Never Fight the Fed
There is a saying among traders and investors when it comes to the Federal Reserve of the United States (Fed). “Never to fight it. And, for a good reason.
The Fed is the most proactive central bank in the world. It acts as the leader in central banking and sets the monetary policy for the world’s largest economy. Also, it sets the interest rate for the world’s reserve currency – viewed by many as a privilege rather than a burden.
Once again, the Fed’s actions proved to be decisive. Right at the start of the coronavirus crisis, when the stock market plunged, triggering the circuit breakers, the Fed intervened. It did it so quickly and decisively that the bear market lasted…1.1 months. Yes, that is correct – the shortest bear market in history took place in the times of the largest exogenous shock seen since the second world war.
Trading the 2020 Stock Market
2020 has been a crazy year so far. The pandemic brought changes in consumer behavior, and risk perceptions change too.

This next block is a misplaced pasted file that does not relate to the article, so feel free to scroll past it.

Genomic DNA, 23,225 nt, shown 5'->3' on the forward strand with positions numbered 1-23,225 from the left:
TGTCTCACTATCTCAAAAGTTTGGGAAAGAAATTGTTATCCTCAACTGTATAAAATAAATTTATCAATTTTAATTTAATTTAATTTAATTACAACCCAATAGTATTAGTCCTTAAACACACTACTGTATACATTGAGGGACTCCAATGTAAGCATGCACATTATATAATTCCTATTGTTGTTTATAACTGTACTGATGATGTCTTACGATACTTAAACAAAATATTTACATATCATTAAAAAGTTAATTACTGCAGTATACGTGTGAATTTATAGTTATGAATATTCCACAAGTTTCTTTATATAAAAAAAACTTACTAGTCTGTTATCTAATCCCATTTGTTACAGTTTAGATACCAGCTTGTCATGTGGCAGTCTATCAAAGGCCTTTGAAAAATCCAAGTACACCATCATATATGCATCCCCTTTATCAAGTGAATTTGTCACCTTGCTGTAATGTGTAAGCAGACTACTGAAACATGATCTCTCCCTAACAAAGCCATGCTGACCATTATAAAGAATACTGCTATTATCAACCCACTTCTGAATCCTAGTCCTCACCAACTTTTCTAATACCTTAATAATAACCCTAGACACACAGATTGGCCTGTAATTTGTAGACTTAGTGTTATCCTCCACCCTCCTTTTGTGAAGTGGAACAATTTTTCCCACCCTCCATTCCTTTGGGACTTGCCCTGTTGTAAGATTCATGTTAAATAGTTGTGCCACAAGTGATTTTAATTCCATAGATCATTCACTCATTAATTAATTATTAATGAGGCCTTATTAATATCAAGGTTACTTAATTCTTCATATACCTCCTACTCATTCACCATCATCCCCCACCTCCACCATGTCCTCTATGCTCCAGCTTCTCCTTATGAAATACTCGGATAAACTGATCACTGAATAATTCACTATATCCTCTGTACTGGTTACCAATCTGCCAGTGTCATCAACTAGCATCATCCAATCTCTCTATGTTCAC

A bearish market forms when the price retraces more than twenty-percent from the highs. Or the market enters a bullish market when it bounces more than twenty percent from the lows. This definition of boom and bust cycles governed Wall Street investing for ages. In a way, it is a simple reminder where you are compared with the business cycle.
This year marked the fastest drop from a bullish to a bearish market in history. What followed next was the shortest bear market in history. More precisely, the bounce back was equally strong.
The Fed is credited with much of the actions that led to such market performance. But the fiscal stimulus delivered by the Congress helped too.
Investors poured into the stock market, buying even bankrupt companies like Hertz. Speaking of bankruptcy, in the United States, there are two types of bankruptcies – reorganization and liquidation. Filing for bankruptcy under Chapter 11 allows a company to come back after a while and continue as a going concern. Hence, traders speculating on Hertz’s shares were not that out of this world when the company filed for Chapter 11 protection.
Coming back to the Fed and the stock market, its actions, and decisions were enough to restore trust. When the Fed moves, investors listen.
Never fight the Fed.